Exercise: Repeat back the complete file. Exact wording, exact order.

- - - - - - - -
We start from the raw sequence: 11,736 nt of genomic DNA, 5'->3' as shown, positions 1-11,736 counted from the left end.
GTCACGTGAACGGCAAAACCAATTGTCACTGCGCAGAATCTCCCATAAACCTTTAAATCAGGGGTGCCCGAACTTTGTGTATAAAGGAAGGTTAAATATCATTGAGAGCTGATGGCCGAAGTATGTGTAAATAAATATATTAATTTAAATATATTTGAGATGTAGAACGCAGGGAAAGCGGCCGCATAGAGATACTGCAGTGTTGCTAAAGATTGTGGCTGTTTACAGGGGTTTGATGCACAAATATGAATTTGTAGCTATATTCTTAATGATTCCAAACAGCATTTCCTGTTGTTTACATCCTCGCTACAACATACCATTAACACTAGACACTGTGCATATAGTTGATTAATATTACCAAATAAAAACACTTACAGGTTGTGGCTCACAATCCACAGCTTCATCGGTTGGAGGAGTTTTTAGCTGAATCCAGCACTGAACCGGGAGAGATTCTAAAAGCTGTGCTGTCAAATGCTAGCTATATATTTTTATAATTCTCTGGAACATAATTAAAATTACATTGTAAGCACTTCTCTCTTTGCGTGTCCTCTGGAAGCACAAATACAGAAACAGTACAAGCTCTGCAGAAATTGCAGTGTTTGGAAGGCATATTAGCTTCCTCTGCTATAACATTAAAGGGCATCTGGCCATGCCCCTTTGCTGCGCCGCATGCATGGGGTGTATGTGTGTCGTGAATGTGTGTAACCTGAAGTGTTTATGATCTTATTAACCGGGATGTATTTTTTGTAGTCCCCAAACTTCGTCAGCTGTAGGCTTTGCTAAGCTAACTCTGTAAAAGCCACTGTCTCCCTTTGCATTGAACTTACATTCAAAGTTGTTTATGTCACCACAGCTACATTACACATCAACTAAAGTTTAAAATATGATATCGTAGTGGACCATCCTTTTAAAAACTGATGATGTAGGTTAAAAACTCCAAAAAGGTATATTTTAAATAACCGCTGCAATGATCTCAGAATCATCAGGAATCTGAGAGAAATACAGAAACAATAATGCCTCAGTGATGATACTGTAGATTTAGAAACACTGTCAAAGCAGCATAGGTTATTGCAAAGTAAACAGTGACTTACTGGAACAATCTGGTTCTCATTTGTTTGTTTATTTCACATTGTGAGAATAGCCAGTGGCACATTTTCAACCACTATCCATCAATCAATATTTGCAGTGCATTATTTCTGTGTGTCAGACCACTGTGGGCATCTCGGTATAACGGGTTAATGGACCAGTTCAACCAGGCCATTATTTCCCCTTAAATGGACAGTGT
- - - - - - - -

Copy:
We start from the raw sequence: 11,736 nt of genomic DNA, 5'->3' as shown, positions 1-11,736 counted from the left end.
GTCACGTGAACGGCAAAACCAATTGTCACTGCGCAGAATCTCCCATAAACCTTTAAATCAGGGGTGCCCGAACTTTGTGTATAAAGGAAGGTTAAATATCATTGAGAGCTGATGGCCGAAGTATGTGTAAATAAATATATTAATTTAAATATATTTGAGATGTAGAACGCAGGGAAAGCGGCCGCATAGAGATACTGCAGTGTTGCTAAAGATTGTGGCTGTTTACAGGGGTTTGATGCACAAATATGAATTTGTAGCTATATTCTTAATGATTCCAAACAGCATTTCCTGTTGTTTACATCCTCGCTACAACATACCATTAACACTAGACACTGTGCATATAGTTGATTAATATTACCAAATAAAAACACTTACAGGTTGTGGCTCACAATCCACAGCTTCATCGGTTGGAGGAGTTTTTAGCTGAATCCAGCACTGAACCGGGAGAGATTCTAAAAGCTGTGCTGTCAAATGCTAGCTATATATTTTTATAATTCTCTGGAACATAATTAAAATTACATTGTAAGCACTTCTCTCTTTGCGTGTCCTCTGGAAGCACAAATACAGAAACAGTACAAGCTCTGCAGAAATTGCAGTGTTTGGAAGGCATATTAGCTTCCTCTGCTATAACATTAAAGGGCATCTGGCCATGCCCCTTTGCTGCGCCGCATGCATGGGGTGTATGTGTGTCGTGAATGTGTGTAACCTGAAGTGTTTATGATCTTATTAACCGGGATGTATTTTTTGTAGTCCCCAAACTTCGTCAGCTGTAGGCTTTGCTAAGCTAACTCTGTAAAAGCCACTGTCTCCCTTTGCATTGAACTTACATTCAAAGTTGTTTATGTCACCACAGCTACATTACACATCAACTAAAGTTTAAAATATGATATCGTAGTGGACCATCCTTTTAAAAACTGATGATGTAGGTTAAAAACTCCAAAAAGGTATATTTTAAATAACCGCTGCAATGATCTCAGAATCATCAGGAATCTGAGAGAAATACAGAAACAATAATGCCTCAGTGATGATACTGTAGATTTAGAAACACTGTCAAAGCAGCATAGGTTATTGCAAAGTAAACAGTGACTTACTGGAACAATCTGGTTCTCATTTGTTTGTTTATTTCACATTGTGAGAATAGCCAGTGGCACATTTTCAACCACTATCCATCAATCAATATTTGCAGTGCATTATTTCTGTGTGTCAGACCACTGTGGGCATCTCGGTATAACGGGTTAATGGACCAGTTCAACCAGGCCATTATTTCCCCTTAAATGGACAGTGT